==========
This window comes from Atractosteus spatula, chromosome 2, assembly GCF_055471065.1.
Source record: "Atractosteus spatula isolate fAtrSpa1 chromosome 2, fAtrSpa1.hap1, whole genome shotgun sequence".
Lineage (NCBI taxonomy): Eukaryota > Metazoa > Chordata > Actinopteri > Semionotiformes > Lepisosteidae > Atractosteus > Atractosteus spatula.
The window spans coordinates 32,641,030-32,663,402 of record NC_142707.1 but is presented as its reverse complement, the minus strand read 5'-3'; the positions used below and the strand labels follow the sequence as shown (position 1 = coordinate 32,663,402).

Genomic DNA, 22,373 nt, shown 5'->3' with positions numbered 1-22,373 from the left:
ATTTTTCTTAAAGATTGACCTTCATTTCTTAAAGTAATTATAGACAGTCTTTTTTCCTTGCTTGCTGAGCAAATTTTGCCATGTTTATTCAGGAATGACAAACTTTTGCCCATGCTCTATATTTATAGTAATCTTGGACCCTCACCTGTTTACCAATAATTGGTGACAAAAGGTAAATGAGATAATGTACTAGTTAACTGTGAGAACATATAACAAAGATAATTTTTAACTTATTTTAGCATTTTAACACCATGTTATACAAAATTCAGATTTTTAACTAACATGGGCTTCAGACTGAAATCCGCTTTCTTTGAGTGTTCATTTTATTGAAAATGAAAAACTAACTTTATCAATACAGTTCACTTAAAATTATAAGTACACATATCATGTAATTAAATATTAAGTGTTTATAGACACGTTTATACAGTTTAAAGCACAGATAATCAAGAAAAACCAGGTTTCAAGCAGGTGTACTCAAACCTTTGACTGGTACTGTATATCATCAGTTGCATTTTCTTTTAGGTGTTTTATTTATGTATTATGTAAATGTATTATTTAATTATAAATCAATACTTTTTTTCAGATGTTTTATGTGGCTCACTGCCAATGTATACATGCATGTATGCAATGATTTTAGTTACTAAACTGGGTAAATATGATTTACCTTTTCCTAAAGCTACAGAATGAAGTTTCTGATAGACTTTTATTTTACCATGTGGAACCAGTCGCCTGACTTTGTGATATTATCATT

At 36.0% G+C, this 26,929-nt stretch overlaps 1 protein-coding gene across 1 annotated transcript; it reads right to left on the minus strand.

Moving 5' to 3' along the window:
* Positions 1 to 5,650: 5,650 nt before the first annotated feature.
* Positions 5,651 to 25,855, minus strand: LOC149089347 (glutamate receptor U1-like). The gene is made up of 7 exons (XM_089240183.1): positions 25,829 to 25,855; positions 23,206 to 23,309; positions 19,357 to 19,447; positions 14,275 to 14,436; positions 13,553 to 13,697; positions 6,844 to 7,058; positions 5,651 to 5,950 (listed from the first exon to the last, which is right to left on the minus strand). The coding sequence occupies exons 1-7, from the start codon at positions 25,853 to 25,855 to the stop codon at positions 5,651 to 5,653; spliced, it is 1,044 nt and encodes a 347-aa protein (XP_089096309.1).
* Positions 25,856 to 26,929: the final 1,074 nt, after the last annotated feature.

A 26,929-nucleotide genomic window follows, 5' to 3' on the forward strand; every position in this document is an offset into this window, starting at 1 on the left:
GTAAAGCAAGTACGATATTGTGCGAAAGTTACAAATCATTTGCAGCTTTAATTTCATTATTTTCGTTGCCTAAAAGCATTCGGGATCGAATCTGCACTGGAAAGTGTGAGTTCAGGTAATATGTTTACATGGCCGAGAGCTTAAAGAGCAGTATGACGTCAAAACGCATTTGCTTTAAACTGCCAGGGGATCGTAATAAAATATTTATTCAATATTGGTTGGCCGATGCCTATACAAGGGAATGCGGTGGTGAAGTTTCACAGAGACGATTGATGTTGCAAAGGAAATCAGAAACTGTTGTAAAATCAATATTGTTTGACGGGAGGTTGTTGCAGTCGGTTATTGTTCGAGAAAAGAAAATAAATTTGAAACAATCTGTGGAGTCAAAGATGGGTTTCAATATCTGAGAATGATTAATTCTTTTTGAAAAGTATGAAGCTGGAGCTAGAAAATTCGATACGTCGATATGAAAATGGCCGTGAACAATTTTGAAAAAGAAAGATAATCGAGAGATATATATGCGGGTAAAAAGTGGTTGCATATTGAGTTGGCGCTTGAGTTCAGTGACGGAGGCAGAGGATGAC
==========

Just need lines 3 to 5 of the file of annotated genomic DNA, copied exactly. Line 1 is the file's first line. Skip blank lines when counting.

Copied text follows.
Lineage (NCBI taxonomy): Eukaryota > Metazoa > Chordata > Actinopteri > Semionotiformes > Lepisosteidae > Atractosteus > Atractosteus spatula.
The window spans coordinates 32,641,030-32,663,402 of record NC_142707.1 but is presented as its reverse complement, the minus strand read 5'-3'; the positions used below and the strand labels follow the sequence as shown (position 1 = coordinate 32,663,402).

Genomic DNA, 22,373 nt, shown 5'->3' with positions numbered 1-22,373 from the left: